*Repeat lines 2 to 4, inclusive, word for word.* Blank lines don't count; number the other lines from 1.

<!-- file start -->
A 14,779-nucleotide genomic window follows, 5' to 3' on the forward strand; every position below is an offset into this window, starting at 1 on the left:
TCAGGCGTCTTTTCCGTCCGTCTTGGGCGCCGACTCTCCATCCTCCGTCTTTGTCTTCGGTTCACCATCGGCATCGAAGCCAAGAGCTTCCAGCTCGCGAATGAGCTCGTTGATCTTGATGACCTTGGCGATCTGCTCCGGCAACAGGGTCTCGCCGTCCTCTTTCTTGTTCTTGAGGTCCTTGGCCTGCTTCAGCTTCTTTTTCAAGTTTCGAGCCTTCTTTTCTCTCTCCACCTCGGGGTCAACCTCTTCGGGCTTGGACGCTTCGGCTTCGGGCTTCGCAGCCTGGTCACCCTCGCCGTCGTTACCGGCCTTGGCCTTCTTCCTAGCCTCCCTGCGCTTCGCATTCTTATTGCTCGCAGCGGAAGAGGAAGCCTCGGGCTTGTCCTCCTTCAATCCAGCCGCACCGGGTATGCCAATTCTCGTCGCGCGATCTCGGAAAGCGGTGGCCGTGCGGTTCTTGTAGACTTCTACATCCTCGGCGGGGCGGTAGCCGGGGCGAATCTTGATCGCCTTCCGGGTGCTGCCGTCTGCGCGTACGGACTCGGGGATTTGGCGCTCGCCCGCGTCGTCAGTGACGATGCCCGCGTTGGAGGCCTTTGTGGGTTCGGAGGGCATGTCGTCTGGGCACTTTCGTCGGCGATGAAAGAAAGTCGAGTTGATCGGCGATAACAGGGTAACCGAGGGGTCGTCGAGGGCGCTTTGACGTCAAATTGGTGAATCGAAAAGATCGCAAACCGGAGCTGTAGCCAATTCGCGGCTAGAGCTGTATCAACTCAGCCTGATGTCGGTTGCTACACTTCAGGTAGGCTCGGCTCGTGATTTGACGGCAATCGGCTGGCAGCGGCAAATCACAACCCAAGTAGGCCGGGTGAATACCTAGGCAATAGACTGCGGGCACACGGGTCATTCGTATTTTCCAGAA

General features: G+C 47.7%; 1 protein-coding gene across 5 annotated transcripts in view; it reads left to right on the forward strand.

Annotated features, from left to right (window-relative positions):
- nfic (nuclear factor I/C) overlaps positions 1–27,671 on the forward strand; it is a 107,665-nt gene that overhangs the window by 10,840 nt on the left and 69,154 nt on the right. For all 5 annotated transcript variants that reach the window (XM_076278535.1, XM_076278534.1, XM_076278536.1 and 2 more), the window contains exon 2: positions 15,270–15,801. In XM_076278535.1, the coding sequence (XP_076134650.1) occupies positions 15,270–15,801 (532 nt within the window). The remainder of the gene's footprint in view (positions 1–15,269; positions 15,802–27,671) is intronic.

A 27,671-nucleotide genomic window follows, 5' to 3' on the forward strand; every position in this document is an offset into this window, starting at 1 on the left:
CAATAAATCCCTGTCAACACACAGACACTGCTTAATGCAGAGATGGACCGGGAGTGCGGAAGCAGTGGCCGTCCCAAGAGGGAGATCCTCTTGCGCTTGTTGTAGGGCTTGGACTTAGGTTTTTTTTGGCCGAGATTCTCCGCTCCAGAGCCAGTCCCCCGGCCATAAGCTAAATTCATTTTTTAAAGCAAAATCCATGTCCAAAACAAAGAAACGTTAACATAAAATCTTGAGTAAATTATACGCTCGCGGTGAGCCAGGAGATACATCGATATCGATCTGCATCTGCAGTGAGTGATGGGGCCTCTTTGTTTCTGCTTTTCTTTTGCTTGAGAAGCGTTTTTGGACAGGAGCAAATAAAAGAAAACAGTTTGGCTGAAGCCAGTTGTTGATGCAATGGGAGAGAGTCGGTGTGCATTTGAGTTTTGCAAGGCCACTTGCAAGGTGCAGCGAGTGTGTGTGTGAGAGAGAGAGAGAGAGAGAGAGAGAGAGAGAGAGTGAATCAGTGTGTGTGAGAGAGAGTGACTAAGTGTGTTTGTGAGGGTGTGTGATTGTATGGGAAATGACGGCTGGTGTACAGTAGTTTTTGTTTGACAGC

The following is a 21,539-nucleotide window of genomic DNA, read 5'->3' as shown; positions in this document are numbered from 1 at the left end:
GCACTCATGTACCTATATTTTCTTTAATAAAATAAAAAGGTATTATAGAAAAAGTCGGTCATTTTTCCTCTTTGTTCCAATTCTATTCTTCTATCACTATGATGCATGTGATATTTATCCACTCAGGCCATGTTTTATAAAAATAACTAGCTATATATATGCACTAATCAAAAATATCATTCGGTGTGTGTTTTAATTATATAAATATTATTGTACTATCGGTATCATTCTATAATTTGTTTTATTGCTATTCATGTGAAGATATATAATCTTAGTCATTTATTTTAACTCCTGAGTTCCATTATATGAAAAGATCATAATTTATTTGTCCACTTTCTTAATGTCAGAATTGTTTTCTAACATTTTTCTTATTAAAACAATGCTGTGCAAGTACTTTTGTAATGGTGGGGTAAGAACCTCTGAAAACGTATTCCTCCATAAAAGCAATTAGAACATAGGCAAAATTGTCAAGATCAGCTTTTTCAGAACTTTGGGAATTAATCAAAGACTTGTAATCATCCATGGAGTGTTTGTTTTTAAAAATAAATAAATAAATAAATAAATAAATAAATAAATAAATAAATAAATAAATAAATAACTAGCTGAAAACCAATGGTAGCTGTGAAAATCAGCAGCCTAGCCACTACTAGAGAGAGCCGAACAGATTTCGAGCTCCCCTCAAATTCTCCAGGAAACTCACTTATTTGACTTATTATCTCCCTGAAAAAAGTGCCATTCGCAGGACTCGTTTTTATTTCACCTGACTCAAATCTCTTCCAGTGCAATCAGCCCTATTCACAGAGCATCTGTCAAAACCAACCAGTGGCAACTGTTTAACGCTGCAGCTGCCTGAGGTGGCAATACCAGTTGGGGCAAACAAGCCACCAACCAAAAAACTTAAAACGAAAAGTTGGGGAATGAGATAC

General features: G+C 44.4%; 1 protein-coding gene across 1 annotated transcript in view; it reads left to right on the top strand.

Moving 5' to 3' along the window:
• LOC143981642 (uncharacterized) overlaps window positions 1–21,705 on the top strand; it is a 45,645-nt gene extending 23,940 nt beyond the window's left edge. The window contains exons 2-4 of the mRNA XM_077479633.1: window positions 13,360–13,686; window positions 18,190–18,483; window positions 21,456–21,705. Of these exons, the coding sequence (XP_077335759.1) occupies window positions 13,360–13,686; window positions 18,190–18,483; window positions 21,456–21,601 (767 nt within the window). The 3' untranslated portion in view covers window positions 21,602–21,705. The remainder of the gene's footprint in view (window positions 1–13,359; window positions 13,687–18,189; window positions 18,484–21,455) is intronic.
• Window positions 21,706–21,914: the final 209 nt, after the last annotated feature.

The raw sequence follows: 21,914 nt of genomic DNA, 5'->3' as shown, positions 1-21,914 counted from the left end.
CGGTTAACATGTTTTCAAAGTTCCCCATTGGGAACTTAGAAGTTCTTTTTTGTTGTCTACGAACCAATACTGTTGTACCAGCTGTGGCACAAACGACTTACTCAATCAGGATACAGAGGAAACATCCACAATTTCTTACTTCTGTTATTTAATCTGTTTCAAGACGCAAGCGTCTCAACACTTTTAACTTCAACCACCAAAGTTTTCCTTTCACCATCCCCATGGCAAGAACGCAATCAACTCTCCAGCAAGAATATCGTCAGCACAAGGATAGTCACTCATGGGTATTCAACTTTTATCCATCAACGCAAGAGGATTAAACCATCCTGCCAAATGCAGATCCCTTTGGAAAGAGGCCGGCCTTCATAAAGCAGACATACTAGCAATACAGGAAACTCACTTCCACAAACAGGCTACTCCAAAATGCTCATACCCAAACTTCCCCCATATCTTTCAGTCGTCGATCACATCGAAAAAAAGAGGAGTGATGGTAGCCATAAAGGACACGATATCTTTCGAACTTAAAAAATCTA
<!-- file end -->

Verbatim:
TCAGGCGTCTTTTCCGTCCGTCTTGGGCGCCGACTCTCCATCCTCCGTCTTTGTCTTCGGTTCACCATCGGCATCGAAGCCAAGAGCTTCCAGCTCGCGAATGAGCTCGTTGATCTTGATGACCTTGGCGATCTGCTCCGGCAACAGGGTCTCGCCGTCCTCTTTCTTGTTCTTGAGGTCCTTGGCCTGCTTCAGCTTCTTTTTCAAGTTTCGAGCCTTCTTTTCTCTCTCCACCTCGGGGTCAACCTCTTCGGGCTTGGACGCTTCGGCTTCGGGCTTCGCAGCCTGGTCACCCTCGCCGTCGTTACCGGCCTTGGCCTTCTTCCTAGCCTCCCTGCGCTTCGCATTCTTATTGCTCGCAGCGGAAGAGGAAGCCTCGGGCTTGTCCTCCTTCAATCCAGCCGCACCGGGTATGCCAATTCTCGTCGCGCGATCTCGGAAAGCGGTGGCCGTGCGGTTCTTGTAGACTTCTACATCCTCGGCGGGGCGGTAGCCGGGGCGAATCTTGATCGCCTTCCGGGTGCTGCCGTCTGCGCGTACGGACTCGGGGATTTGGCGCTCGCCCGCGTCGTCAGTGACGATGCCCGCGTTGGAGGCCTTTGTGGGTTCGGAGGGCATGTCGTCTGGGCACTTTCGTCGGCGATGAAAGAAAGTCGAGTTGATCGGCGATAACAGGGTAACCGAGGGGTCGTCGAGGGCGCTTTGACGTCAAATTGGTGAATCGAAAAGATCGCAAACCGGAGCTGTAGCCAATTCGCGGCTAGAGCTGTATCAACTCAGCCTGATGTCGGTTGCTACACTTCAGGTAGGCTCGGCTCGTGATTTGACGGCAATCGGCTGGCAGCGGCAAATCACAACCCAAGTAGGCCGGGTGAATACCTAGGCAATAGACTGCGGGCACACGGGTCATTCGTATTTTCCAGAA

General features: G+C 47.7%; 1 protein-coding gene across 5 annotated transcripts in view; it reads left to right on the forward strand.

Annotated features, from left to right (window-relative positions):